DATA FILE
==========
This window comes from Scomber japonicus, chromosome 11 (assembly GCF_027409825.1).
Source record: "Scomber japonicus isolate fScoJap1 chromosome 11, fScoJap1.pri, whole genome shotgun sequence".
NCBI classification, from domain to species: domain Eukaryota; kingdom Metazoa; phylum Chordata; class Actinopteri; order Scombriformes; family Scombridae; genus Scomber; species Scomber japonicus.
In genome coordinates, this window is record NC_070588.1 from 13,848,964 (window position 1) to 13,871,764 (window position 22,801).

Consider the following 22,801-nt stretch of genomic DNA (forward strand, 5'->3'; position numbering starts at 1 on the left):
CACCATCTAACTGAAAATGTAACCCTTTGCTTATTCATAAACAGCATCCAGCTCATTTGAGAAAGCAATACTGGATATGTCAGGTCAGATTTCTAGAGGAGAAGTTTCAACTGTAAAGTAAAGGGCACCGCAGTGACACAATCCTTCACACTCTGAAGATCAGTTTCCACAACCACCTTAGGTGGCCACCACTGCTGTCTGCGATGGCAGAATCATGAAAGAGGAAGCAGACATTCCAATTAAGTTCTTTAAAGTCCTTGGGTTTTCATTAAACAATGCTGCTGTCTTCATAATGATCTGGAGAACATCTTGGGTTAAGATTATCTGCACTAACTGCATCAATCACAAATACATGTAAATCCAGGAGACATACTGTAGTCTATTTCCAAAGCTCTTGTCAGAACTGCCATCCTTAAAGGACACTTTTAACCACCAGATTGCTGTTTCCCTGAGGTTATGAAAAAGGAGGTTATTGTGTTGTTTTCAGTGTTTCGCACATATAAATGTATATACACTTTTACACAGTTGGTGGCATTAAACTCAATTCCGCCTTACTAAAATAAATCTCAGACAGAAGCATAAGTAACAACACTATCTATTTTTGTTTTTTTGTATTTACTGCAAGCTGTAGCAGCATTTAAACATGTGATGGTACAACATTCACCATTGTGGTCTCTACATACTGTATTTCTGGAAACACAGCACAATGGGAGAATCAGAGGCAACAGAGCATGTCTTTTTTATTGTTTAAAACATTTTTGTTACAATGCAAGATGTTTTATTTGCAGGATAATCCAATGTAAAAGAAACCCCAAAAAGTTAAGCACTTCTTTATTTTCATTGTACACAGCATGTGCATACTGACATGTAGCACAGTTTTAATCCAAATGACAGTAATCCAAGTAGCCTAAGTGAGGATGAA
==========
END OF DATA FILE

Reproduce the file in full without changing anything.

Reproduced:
This window comes from Scomber japonicus, chromosome 11 (assembly GCF_027409825.1).
Source record: "Scomber japonicus isolate fScoJap1 chromosome 11, fScoJap1.pri, whole genome shotgun sequence".
NCBI classification, from domain to species: domain Eukaryota; kingdom Metazoa; phylum Chordata; class Actinopteri; order Scombriformes; family Scombridae; genus Scomber; species Scomber japonicus.
In genome coordinates, this window is record NC_070588.1 from 13,848,964 (window position 1) to 13,871,764 (window position 22,801).

Consider the following 22,801-nt stretch of genomic DNA (forward strand, 5'->3'; position numbering starts at 1 on the left):
CACCATCTAACTGAAAATGTAACCCTTTGCTTATTCATAAACAGCATCCAGCTCATTTGAGAAAGCAATACTGGATATGTCAGGTCAGATTTCTAGAGGAGAAGTTTCAACTGTAAAGTAAAGGGCACCGCAGTGACACAATCCTTCACACTCTGAAGATCAGTTTCCACAACCACCTTAGGTGGCCACCACTGCTGTCTGCGATGGCAGAATCATGAAAGAGGAAGCAGACATTCCAATTAAGTTCTTTAAAGTCCTTGGGTTTTCATTAAACAATGCTGCTGTCTTCATAATGATCTGGAGAACATCTTGGGTTAAGATTATCTGCACTAACTGCATCAATCACAAATACATGTAAATCCAGGAGACATACTGTAGTCTATTTCCAAAGCTCTTGTCAGAACTGCCATCCTTAAAGGACACTTTTAACCACCAGATTGCTGTTTCCCTGAGGTTATGAAAAAGGAGGTTATTGTGTTGTTTTCAGTGTTTCGCACATATAAATGTATATACACTTTTACACAGTTGGTGGCATTAAACTCAATTCCGCCTTACTAAAATAAATCTCAGACAGAAGCATAAGTAACAACACTATCTATTTTTGTTTTTTTGTATTTACTGCAAGCTGTAGCAGCATTTAAACATGTGATGGTACAACATTCACCATTGTGGTCTCTACATACTGTATTTCTGGAAACACAGCACAATGGGAGAATCAGAGGCAACAGAGCATGTCTTTTTTATTGTTTAAAACATTTTTGTTACAATGCAAGATGTTTTATTTGCAGGATAATCCAATGTAAAAGAAACCCCAAAAAGTTAAGCACTTCTTTATTTTCATTGTACACAGCATGTGCATACTGACATGTAGCACAGTTTTAATCCAAATGACAGTAATCCAAGTAGCCTAAGTGAGGATGAA